NOW IS THE TIME!!!
BY DAVID COX
www.palmettoguideservice.com
dave@palmettoguideservice.com

The time to fish Lake Livingston is now!!!

“I fished Lake Livingston back when it was good!” the gentlemen spoke as we were getting into the boat on a recent guide trip. “Just thought I would bring my Grandson here to fish Lake Livingston. I remember the days back in the 70’s when we used to fish here. Man! We used to catch the fish!! Those were the days!” he said. Now back at the marina at the end of the day, the obviously tired but smiling Grandpa said, “Wow!! What a day! We are going to have to do this again. Thank you Dave.” We took pictures of their string of fish and a new generation of Lake Livingston fishermen was born!! The day will come, I thought to myself, when this Grandson will tell his Grandchildren how great the fishing was on Lake Livingston in 2010.

Lake Livingston impounded in 1969, has had its ups and downs. The great days of fishing here in the 1970’s were truly remarkable. Yes, those great days of fishing here will be remembered by many, but now is the time for making some new memories. The past several years, the fishery on Lake Livingston has obviously gotten better and better.

White Bass fishing here now is no less than incredible. Whites are swarming the lake everywhere. Limits of 25 fish per person per day, 12 - 14 inches long are common throughout the spring, summer and fall. Recently, White Bass were stacked up the creeks for their annual spawn. In the summer months White Bass feast on the thriving shad population in the main lake. It is common to see acres and acres of Whites surface feeding on shad. Fast action and easy limits can be taken. The Lake Livingston White Bass record was broken in July 1998 with a whopping 4.12 lb fish caught on rod and reel.

Crappie fishing here now on Lake Livingston has been phenomenal. Considering the past several years, the trend here is that it is getting better and better. The population of Black Crappie seems to be noticeably on the rise as more and more are being caught. As recently as this past January, the term “Crappie Run” was being whispered as pre-spawn Crappie were stacked and being caught in 7 - 10 foot of water. In the past several years, late March through April, Crappie have moved up the creeks to spawn in less than 1 foot of water providing outstanding easy fishing for “saddle blankets”. The Lake Livingston record White Crappie was set in 1999 at 3.01 lbs with the record Black Crappie at an amazing 3.52 lbs, also broken in 1999.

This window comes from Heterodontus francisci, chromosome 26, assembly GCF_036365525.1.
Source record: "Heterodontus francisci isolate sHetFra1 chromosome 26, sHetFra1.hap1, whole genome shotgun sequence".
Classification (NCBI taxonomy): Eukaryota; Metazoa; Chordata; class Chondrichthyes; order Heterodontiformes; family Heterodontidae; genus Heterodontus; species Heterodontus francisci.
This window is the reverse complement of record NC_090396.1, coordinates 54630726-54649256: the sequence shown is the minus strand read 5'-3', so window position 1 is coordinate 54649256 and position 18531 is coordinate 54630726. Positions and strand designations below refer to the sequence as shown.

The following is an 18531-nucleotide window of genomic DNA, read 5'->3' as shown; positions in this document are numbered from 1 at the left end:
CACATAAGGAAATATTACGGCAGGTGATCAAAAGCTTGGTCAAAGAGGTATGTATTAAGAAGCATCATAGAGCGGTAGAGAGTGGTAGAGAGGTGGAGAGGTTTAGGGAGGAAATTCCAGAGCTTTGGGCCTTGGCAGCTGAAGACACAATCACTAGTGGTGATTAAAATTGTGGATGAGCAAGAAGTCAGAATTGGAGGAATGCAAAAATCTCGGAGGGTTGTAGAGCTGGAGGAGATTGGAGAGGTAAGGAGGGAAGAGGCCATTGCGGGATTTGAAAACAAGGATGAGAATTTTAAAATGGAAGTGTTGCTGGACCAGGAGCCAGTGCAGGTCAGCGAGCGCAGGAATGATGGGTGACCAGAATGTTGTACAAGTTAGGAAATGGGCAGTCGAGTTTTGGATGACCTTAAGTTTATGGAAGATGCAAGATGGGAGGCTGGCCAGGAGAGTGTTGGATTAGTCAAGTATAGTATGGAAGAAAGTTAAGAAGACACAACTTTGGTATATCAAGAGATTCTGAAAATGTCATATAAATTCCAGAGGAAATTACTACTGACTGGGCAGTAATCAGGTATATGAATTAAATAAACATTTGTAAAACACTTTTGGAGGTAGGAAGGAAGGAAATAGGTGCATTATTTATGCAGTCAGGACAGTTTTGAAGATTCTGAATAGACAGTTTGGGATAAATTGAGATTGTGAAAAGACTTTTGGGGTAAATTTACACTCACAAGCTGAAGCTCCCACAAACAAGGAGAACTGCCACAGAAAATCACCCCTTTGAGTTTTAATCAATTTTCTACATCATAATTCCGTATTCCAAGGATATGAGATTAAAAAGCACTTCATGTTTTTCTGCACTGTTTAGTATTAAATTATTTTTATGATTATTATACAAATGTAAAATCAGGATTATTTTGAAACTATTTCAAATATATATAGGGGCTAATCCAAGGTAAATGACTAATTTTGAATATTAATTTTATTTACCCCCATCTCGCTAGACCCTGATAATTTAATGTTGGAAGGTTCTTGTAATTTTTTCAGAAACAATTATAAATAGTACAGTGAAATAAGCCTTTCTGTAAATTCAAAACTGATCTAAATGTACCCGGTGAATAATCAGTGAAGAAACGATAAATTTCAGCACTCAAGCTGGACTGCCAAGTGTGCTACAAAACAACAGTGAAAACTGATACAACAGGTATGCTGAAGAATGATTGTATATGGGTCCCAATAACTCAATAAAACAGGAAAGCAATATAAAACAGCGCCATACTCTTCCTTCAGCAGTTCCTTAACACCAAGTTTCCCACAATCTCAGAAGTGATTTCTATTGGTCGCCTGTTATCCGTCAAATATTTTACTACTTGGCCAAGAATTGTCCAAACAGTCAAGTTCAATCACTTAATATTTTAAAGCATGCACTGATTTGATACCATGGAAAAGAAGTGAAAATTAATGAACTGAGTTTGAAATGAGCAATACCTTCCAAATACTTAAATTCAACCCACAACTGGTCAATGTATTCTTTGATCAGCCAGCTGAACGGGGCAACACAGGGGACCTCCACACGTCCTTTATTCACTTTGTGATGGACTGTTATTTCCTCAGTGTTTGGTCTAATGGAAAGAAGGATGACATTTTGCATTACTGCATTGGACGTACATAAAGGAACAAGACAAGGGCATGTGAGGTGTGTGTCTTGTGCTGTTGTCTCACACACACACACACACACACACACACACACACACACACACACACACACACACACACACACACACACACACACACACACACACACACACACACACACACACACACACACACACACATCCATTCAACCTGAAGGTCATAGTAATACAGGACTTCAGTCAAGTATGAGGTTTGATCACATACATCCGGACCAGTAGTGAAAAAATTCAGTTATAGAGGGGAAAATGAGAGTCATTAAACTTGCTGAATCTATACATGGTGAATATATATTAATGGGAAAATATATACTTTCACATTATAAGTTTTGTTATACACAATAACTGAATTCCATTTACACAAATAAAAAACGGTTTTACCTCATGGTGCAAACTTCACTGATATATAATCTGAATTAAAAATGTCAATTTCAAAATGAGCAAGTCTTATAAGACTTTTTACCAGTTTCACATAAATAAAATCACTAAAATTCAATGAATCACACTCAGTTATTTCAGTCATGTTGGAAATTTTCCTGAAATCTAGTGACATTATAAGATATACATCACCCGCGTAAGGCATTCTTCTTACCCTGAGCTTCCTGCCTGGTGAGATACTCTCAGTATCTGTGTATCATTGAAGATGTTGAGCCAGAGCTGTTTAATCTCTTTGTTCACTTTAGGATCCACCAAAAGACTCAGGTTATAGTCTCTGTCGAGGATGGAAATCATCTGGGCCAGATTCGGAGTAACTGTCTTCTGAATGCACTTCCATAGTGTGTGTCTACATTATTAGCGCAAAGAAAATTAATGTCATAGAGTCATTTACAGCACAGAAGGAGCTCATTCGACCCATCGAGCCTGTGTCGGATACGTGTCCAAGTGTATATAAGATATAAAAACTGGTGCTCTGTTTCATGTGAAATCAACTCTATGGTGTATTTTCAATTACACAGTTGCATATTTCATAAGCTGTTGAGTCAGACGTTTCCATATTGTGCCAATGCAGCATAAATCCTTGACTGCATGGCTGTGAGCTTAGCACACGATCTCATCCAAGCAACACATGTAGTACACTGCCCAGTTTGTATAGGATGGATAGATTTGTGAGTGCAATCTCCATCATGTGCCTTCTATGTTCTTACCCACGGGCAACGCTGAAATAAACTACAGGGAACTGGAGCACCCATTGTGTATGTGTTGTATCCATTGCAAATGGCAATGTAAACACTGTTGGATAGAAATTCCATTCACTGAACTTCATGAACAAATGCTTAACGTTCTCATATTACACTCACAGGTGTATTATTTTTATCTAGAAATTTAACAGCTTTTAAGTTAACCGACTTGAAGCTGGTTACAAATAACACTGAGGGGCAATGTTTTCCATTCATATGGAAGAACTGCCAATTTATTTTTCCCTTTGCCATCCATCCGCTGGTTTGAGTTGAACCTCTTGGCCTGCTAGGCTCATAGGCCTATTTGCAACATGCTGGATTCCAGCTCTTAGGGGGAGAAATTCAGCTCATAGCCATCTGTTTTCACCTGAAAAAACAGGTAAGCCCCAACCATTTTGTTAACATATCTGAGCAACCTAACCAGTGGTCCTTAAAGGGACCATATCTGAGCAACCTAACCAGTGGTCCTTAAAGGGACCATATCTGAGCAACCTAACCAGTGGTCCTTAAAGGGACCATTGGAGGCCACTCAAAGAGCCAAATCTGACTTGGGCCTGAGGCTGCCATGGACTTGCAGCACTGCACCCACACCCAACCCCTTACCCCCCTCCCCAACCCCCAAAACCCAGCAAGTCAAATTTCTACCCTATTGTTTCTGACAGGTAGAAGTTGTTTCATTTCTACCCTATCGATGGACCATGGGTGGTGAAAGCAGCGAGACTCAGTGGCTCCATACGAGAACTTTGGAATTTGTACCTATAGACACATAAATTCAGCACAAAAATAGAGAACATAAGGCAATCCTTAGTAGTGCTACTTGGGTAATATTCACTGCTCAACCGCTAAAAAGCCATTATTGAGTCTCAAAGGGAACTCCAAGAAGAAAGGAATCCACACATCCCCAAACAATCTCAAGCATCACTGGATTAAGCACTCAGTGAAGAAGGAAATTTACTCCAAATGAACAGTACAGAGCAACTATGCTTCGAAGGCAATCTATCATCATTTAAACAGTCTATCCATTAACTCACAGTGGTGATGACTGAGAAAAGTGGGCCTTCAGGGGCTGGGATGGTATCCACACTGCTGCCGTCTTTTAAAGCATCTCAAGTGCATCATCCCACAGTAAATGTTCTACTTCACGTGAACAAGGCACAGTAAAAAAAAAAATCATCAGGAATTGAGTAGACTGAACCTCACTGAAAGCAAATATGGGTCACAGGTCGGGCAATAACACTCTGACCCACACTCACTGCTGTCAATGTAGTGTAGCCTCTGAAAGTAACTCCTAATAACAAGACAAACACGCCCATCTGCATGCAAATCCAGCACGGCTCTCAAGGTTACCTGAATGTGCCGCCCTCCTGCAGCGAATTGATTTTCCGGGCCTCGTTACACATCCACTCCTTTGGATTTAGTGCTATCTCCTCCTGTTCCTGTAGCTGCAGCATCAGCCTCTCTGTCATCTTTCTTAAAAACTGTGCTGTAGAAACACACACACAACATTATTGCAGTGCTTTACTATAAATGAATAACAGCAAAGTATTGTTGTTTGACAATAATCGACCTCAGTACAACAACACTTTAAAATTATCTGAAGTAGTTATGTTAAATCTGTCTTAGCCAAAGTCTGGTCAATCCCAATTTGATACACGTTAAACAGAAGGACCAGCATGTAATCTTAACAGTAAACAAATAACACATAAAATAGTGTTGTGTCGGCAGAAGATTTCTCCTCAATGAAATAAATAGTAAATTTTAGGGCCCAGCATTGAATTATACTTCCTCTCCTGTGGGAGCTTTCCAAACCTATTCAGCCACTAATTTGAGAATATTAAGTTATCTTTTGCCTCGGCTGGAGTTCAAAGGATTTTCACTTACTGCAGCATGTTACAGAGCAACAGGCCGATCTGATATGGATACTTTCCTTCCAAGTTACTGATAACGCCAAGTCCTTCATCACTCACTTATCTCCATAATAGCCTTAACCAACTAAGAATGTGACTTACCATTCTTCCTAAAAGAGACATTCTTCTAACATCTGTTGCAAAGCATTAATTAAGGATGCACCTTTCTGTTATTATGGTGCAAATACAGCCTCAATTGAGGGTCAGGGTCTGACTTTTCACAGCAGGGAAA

Striped Bass have been slow to come on Lake Livingston. Here in the lake they have never seemed to have taken off as biologist had hoped for. Until, maybe now!! Big Stripers are now being caught all over the lake. For the past several years, I have been catching more and more Stripers incidentally, while fishing for Whites. The past several years, I have caught and released hundreds of Stripers under the 18 inch minimum legal length. Now, in the summer months, roaming schools of Stripers 18 inches and over can be found early mornings chasing shad on the south end of the lake. In the river channel, in the Riverside area, Stripers over 18 inches can be caught trolling pet spoons and jigging slabs. It is common here now to hear of giant Stripers being caught on trotlines. The Lake Livingston record Striped Bass remains at 31.50 lbs set in 1986.

Lake Livingston Largemouth Bass fishing in recent years has not received it’s credit due. While those days of Bass fishing here in the early 1970’s may never be duplicated, come on - give credit where credit is due. For several years now, five fish tournament weights have been increasing. Weights of 5 fish 15 to over 20 lbs are common. Single fish weighing 5 to 8 lbs are reported commonly with an occasional 10 lb fish being talked about around local marinas and tournament weighs ins. Maybe Lake Livingston’s Largemouth Bass fishing will gain the respect that it is due with the news of the giant fish caught here recently. The new Lake Livingston Largemouth Bass record broken in January 2010 at 13.18 lbs smashed the old record of 12.45 lbs which has held since 1987.

Lake Livingston has always been respected for its great Cat-Fishing. This trend continues today. The Blue-Cat here is the dominant catch, while Channel Cats and Giant Ops are common. In recent years, I have noticed a continual trend of more of the big Flatheads 20 - 50 lbs being reported caught. The Lake Livingston record Flathead remains at 114 lbs caught on a trotline in 1976. The Blue Cat record stands at 78 lbs caught on a trotline in 1981. The Channel Cat record remains at 10.10 lbs, caught on rod and reel and was set in 1995.

The Lake Livingston Red-Bellied Peru record stands at .30 lbs set in 1998. I have personally been trying to break this record for years. I don’t remember catching one yet!!

One theory for the “New Lake Livingston” is following the lake being drawn down 4 feet for nearly a year in the aftermath of Hurricane Rita in 2005, a new lake was created. Thousands of acres of vegetation were flooded when the lake re-filled creating natural biological habitat for an explosion of marine life. The fishing on Lake Livingston has been outstanding for years. The past few years has the obvious trend of the fishing on Lake Livingston getting better and better and better!!

Now, as the sun set, casting a reflection on the day fishing with Grandpa and his Grandson on Lake Livingston, I theorized, the time to fish Lake Livingston is now. As time passes, a new generation will be taking their grandchildren fishing and telling them about how great the fishing was on Lake Livingston in 2010.


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